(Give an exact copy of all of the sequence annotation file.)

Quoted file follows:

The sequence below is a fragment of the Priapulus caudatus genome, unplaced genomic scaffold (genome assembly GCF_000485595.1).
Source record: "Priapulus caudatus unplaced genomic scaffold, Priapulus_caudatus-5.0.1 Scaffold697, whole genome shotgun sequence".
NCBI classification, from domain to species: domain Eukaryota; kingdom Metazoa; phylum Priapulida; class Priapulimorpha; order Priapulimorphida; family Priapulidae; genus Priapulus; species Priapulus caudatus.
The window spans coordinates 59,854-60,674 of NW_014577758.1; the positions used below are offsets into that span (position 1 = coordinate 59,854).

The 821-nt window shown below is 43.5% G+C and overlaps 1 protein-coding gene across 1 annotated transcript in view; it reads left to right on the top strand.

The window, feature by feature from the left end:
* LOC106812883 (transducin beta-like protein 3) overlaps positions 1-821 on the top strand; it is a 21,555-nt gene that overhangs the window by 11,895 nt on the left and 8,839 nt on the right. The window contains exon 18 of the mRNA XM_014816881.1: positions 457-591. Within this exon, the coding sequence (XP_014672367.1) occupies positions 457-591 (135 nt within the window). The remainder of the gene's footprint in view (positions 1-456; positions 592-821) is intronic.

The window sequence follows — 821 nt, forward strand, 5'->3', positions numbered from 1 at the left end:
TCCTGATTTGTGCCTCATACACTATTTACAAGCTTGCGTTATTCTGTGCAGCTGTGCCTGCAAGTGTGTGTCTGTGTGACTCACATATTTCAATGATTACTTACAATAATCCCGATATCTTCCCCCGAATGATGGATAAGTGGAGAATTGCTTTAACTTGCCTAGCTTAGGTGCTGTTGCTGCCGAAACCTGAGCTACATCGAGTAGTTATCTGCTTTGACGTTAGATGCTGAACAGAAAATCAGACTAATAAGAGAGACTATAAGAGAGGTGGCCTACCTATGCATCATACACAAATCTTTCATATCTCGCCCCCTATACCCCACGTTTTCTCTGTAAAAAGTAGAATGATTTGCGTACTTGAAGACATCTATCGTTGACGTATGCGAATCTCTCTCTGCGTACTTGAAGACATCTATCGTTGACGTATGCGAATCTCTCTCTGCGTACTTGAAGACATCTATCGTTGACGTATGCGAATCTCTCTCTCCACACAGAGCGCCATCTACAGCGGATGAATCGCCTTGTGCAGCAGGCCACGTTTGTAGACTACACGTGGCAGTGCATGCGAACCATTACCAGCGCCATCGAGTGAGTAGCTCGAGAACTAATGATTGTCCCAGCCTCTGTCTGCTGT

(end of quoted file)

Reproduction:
The sequence below is a fragment of the Priapulus caudatus genome, unplaced genomic scaffold (genome assembly GCF_000485595.1).
Source record: "Priapulus caudatus unplaced genomic scaffold, Priapulus_caudatus-5.0.1 Scaffold697, whole genome shotgun sequence".
NCBI classification, from domain to species: domain Eukaryota; kingdom Metazoa; phylum Priapulida; class Priapulimorpha; order Priapulimorphida; family Priapulidae; genus Priapulus; species Priapulus caudatus.
The window spans coordinates 59,854-60,674 of NW_014577758.1; the positions used below are offsets into that span (position 1 = coordinate 59,854).

The 821-nt window shown below is 43.5% G+C and overlaps 1 protein-coding gene across 1 annotated transcript in view; it reads left to right on the top strand.

The window, feature by feature from the left end:
* LOC106812883 (transducin beta-like protein 3) overlaps positions 1-821 on the top strand; it is a 21,555-nt gene that overhangs the window by 11,895 nt on the left and 8,839 nt on the right. The window contains exon 18 of the mRNA XM_014816881.1: positions 457-591. Within this exon, the coding sequence (XP_014672367.1) occupies positions 457-591 (135 nt within the window). The remainder of the gene's footprint in view (positions 1-456; positions 592-821) is intronic.

The window sequence follows — 821 nt, forward strand, 5'->3', positions numbered from 1 at the left end:
TCCTGATTTGTGCCTCATACACTATTTACAAGCTTGCGTTATTCTGTGCAGCTGTGCCTGCAAGTGTGTGTCTGTGTGACTCACATATTTCAATGATTACTTACAATAATCCCGATATCTTCCCCCGAATGATGGATAAGTGGAGAATTGCTTTAACTTGCCTAGCTTAGGTGCTGTTGCTGCCGAAACCTGAGCTACATCGAGTAGTTATCTGCTTTGACGTTAGATGCTGAACAGAAAATCAGACTAATAAGAGAGACTATAAGAGAGGTGGCCTACCTATGCATCATACACAAATCTTTCATATCTCGCCCCCTATACCCCACGTTTTCTCTGTAAAAAGTAGAATGATTTGCGTACTTGAAGACATCTATCGTTGACGTATGCGAATCTCTCTCTGCGTACTTGAAGACATCTATCGTTGACGTATGCGAATCTCTCTCTGCGTACTTGAAGACATCTATCGTTGACGTATGCGAATCTCTCTCTCCACACAGAGCGCCATCTACAGCGGATGAATCGCCTTGTGCAGCAGGCCACGTTTGTAGACTACACGTGGCAGTGCATGCGAACCATTACCAGCGCCATCGAGTGAGTAGCTCGAGAACTAATGATTGTCCCAGCCTCTGTCTGCTGT